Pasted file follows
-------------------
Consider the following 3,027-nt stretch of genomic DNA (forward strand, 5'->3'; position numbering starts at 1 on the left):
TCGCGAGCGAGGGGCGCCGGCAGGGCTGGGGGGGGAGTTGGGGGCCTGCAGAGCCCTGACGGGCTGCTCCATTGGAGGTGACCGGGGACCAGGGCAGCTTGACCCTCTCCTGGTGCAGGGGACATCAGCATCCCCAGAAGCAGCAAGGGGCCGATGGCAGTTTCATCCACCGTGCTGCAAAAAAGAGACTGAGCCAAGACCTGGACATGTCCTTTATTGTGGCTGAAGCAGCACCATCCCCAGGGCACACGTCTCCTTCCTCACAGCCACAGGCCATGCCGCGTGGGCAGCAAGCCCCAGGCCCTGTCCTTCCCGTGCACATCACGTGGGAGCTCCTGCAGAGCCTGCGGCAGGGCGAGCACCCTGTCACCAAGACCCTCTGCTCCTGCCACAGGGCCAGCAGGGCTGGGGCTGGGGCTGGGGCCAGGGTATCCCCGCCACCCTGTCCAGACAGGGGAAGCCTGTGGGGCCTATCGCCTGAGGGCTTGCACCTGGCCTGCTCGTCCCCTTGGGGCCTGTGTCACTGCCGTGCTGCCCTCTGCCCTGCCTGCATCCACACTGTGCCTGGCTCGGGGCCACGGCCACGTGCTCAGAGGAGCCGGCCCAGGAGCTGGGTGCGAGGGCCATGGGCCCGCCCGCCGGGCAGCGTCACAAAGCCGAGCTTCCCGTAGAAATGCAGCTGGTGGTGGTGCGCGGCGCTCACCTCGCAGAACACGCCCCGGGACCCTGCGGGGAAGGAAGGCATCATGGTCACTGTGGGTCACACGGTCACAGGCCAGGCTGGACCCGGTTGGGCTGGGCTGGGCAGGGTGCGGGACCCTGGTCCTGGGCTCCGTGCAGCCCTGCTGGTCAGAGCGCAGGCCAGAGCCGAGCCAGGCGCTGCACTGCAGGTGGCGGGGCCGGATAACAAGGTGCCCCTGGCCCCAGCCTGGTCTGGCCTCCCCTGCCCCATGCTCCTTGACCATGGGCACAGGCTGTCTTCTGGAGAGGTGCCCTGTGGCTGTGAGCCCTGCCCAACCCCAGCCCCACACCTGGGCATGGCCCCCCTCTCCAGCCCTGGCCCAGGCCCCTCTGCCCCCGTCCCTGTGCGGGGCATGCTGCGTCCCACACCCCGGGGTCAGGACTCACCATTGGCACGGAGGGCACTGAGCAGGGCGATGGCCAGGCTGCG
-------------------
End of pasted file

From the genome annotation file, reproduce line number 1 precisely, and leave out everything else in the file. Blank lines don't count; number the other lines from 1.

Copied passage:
Consider the following 3,027-nt stretch of genomic DNA (forward strand, 5'->3'; position numbering starts at 1 on the left):